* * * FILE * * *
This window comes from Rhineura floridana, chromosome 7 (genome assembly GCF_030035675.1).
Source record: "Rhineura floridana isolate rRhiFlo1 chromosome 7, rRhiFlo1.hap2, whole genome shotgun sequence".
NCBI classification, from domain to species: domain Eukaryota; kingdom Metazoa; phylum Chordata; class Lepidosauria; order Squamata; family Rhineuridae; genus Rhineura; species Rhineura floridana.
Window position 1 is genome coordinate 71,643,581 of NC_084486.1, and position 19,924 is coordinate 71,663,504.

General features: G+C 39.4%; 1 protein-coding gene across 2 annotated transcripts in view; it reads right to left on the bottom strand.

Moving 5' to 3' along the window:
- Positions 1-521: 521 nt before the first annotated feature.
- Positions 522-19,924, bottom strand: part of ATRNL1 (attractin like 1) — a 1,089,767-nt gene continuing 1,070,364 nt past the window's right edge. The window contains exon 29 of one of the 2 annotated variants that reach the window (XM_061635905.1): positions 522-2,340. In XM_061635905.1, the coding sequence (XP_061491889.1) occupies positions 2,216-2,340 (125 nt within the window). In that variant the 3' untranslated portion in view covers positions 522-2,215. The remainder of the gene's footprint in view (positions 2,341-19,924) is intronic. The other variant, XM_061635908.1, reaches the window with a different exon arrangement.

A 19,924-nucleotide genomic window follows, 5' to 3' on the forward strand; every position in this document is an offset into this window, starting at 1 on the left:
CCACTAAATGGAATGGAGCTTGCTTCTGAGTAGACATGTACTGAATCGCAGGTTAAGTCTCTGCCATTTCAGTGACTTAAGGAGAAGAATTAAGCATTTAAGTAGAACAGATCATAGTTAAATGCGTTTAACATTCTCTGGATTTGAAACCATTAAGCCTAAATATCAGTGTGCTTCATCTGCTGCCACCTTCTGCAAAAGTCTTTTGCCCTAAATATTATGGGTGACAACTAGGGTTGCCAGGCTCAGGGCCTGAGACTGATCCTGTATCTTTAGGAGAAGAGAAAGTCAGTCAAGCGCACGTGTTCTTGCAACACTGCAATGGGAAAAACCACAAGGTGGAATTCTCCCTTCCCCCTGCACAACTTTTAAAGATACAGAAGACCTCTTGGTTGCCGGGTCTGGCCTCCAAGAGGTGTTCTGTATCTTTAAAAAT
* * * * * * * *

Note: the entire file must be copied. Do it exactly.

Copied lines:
This window comes from Rhineura floridana, chromosome 7 (genome assembly GCF_030035675.1).
Source record: "Rhineura floridana isolate rRhiFlo1 chromosome 7, rRhiFlo1.hap2, whole genome shotgun sequence".
NCBI classification, from domain to species: domain Eukaryota; kingdom Metazoa; phylum Chordata; class Lepidosauria; order Squamata; family Rhineuridae; genus Rhineura; species Rhineura floridana.
Window position 1 is genome coordinate 71,643,581 of NC_084486.1, and position 19,924 is coordinate 71,663,504.

General features: G+C 39.4%; 1 protein-coding gene across 2 annotated transcripts in view; it reads right to left on the bottom strand.

Moving 5' to 3' along the window:
- Positions 1-521: 521 nt before the first annotated feature.
- Positions 522-19,924, bottom strand: part of ATRNL1 (attractin like 1) — a 1,089,767-nt gene continuing 1,070,364 nt past the window's right edge. The window contains exon 29 of one of the 2 annotated variants that reach the window (XM_061635905.1): positions 522-2,340. In XM_061635905.1, the coding sequence (XP_061491889.1) occupies positions 2,216-2,340 (125 nt within the window). In that variant the 3' untranslated portion in view covers positions 522-2,215. The remainder of the gene's footprint in view (positions 2,341-19,924) is intronic. The other variant, XM_061635908.1, reaches the window with a different exon arrangement.

A 19,924-nucleotide genomic window follows, 5' to 3' on the forward strand; every position in this document is an offset into this window, starting at 1 on the left:
CCACTAAATGGAATGGAGCTTGCTTCTGAGTAGACATGTACTGAATCGCAGGTTAAGTCTCTGCCATTTCAGTGACTTAAGGAGAAGAATTAAGCATTTAAGTAGAACAGATCATAGTTAAATGCGTTTAACATTCTCTGGATTTGAAACCATTAAGCCTAAATATCAGTGTGCTTCATCTGCTGCCACCTTCTGCAAAAGTCTTTTGCCCTAAATATTATGGGTGACAACTAGGGTTGCCAGGCTCAGGGCCTGAGACTGATCCTGTATCTTTAGGAGAAGAGAAAGTCAGTCAAGCGCACGTGTTCTTGCAACACTGCAATGGGAAAAACCACAAGGTGGAATTCTCCCTTCCCCCTGCACAACTTTTAAAGATACAGAAGACCTCTTGGTTGCCGGGTCTGGCCTCCAAGAGGTGTTCTGTATCTTTAAAAAT